Wichita Falls NAACP Chapter Relaunch

Paul Mason Jr. believes reviving the local chapter of the nation’s oldest civil rights organization is a sacred calling.

The 30 year old president Wichita Falls NAACP-Unit 6237 said the more steps he took to help breathe new life into the once-active chapter, the more things began to fall into place.

“If you had asked me a year ago, ‘What is your purpose in life outside of your job or outside of your family and friends?’ she is now,” Mason said. “I have to give credit to God for aligning me with my purpose.”

Mason is from Wichita Falls and graduated from Rider High School and Angelo State University in San Angelo. He played college and high school football and earned a Bachelor of Science in Kinesiology.

The Wichita Falls NAACP branch revival effort began in earnest about three months ago.

“Month by month our numbers are going up,” said Mason, a real estate and construction professional.

About 36 new members joined, bringing the group to about 60–80.

He said the NAACP is an American interracial organization created to abolish segregation and discrimination in housing, education, employment, voting, transportation, and other areas, as well as to oppose racism and secure the constitutional rights of African Americans.

The Wichita Falls band members try to invite someone new and influential to every meeting, Mason said.

“They can come and share their perspective on what they think the NAACP means to them, the history of Wichita Falls, the future…and just try to find different ways to improve our community, to make hear voices that make it sound like they’ve been ‘left out,'” Mason said.

The group meets in person and online at the same time. Usually, the Wichita Falls branch meets at the Charlye O. Farris Social Justice Resource Center at Midwestern State University.

But for the meeting on Tuesday at 5:30 p.m., the group will meet at the Martin Luther King Center at 1100 Smith St. An information meeting on the Community Development Block Grant Programs will follow at 6:30 p.m.

Contact the local NAACP branch at [email protected] or 940-761-2760 or check out the group’s Facebook pagee for more information on meetings or membership.

Mason said his goal is to serve his unit’s executive committee, including Diann Taylor, Alonzo Nelson, Connie Ali, Kerry Woodard, Shana Polk, Penny Rhodes and Cammie Dean.

Alonzo Nelson

Some members of the Wichita Falls branch explained what the NAACP means to them in statements provided by Mason:

  • Woodard, an Army veteran: “The NAACP is a historic equal rights group of which I am proud to be a part. The fight for equality is a fight that still exists. I hope and pray that I can make a difference in this fight. It is my desire to help all those who fight for equality and justice. Personally, I know the fight very well, I have been there and I have done it .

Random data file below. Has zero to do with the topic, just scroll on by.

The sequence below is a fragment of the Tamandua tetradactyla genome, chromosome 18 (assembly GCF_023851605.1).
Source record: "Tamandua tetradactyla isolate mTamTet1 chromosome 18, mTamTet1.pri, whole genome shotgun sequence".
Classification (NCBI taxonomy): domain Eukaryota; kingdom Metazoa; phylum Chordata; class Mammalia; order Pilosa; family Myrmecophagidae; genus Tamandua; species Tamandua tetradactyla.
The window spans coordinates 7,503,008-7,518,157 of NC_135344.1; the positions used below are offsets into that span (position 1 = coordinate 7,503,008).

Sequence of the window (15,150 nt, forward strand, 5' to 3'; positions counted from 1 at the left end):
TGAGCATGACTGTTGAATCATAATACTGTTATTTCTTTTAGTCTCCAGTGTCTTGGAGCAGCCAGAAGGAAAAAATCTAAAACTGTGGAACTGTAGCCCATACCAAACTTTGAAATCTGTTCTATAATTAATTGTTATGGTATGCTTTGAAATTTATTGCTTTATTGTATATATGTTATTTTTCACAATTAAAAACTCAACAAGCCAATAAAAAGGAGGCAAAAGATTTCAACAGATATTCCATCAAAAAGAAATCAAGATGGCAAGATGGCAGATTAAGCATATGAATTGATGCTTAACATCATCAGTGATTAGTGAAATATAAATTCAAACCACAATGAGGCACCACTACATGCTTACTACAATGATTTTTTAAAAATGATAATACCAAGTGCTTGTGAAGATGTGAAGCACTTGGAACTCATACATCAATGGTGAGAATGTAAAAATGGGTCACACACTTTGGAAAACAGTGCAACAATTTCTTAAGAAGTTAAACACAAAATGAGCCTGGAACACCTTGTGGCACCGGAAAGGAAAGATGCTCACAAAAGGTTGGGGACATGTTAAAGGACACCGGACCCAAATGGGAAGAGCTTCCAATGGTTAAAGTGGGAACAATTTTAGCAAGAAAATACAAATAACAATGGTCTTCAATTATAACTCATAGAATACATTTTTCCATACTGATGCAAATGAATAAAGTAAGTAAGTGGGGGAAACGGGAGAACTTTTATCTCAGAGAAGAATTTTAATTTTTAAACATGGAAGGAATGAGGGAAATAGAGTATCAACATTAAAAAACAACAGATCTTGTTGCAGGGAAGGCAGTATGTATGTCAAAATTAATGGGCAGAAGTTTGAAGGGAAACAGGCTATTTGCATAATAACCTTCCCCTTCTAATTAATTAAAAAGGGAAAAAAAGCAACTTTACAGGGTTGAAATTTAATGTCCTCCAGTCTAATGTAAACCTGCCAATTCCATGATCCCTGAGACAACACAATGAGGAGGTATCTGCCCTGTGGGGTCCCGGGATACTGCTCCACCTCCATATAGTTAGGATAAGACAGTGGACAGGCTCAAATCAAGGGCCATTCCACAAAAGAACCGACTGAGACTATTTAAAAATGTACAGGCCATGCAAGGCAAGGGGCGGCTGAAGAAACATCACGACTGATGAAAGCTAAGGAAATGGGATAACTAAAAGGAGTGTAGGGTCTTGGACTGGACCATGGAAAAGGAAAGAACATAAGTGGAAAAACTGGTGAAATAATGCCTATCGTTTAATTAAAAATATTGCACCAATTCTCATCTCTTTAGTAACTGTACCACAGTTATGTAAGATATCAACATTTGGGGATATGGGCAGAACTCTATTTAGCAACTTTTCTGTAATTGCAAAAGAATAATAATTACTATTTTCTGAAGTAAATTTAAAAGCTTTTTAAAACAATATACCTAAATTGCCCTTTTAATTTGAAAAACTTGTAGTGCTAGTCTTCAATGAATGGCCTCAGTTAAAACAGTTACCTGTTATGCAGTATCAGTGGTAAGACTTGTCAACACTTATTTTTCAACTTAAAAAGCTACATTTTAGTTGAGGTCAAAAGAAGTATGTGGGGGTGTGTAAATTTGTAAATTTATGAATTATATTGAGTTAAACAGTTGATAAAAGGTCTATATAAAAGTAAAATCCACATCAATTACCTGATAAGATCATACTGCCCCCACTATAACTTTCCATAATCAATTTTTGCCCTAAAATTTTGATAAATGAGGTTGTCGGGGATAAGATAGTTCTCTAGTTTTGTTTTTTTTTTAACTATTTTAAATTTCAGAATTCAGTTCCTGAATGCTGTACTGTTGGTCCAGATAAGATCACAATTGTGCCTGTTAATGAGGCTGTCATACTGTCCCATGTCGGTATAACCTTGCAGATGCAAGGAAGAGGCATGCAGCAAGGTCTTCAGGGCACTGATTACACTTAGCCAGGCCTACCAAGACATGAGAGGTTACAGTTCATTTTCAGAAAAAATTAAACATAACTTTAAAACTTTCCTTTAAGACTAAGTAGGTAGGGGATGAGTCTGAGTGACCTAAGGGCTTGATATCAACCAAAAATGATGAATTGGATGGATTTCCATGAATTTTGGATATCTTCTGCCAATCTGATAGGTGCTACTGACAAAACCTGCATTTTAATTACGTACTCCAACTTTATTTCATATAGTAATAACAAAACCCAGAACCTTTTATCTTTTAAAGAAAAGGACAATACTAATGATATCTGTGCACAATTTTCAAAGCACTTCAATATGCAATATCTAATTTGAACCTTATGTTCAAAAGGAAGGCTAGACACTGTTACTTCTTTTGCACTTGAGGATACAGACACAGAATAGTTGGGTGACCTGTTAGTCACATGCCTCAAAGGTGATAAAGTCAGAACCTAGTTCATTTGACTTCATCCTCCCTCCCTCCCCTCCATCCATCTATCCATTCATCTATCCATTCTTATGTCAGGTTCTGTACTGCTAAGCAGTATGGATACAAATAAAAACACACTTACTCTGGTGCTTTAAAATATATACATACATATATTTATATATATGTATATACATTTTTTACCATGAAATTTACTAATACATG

• Nelson, vice president of the unit: “For me, it’s equity for all, socially, educationally, as well as justice for all.”
  • Ali: The NAACP “creates a safe space, educational needs and advocacy services to assist in the healing of people of color, an organization of compassion, fair treatment and not necessarily for African Americans but essentially for all, a voice for the people”.
  • Polk, unit communications secretary: “The NAACP is synonymous with both opportunity and legacy. This is an opportunity to make positive changes for equality. Legacy is the model of historical relevance for the NAACP’s position after all these years.
  • Mason: “What NAACP means to me is hope. It’s a voice, a refuge for the voiceless, and a strength to lean on when fatigue sets in. . . . It’s is a spirit that sets in when you see two teams come and go. It’s just a knockout fight, and that spirit that sets in gives the winning team the extra punch to get over that bump. …I like to call it the it factor.

Rhodes said there had been attempts before to revive the local unit, but they hadn’t worked for various reasons, including the pandemic.

“We saw that the time was right and, and one of the reasons we wanted to restart the chapter now is because there seems to be no answers or responses to the things that are happening in our society. civilian,” Rhodes, the local’s recording secretary, said.

Members of Wichita Falls NAACP-Unit 6237 gather for a photo with musician Armond Vance after his July 28, 2022 performance at The Forum.  Pictured, left to right, Cammie Dean, Diann Taylor, Vance, Paul Mason and his son Joshua Mason and Penny Rhodes.

For example, young people gathered and marched in Wichita Falls following the murder of George Floyd on May 25, 2020 in Minneapolis, Minnesota.

“But once they have marched, where will they continue their activities or their activism? Rhodes said.

“A group like the NAACP has proven itself. Now a lot of people think you have to redo the wheel to have a good wheel, but a wheel is a wheel. Its basic structure is not going to change. And the NAACP has been around since 1909,” she said.

Rhodes said the local chapter invites people of all colors, genders, races and economic levels to join the group, including young people.

“We need young thinkers. We need people. . . bring new ideas about how to spin the wheel and which direction the wheel should go,” she said.

It only comes from community involvement, Rhodes said.

“We encourage people to get involved in the community again,” she said. “We want you to do something that will make a difference.”

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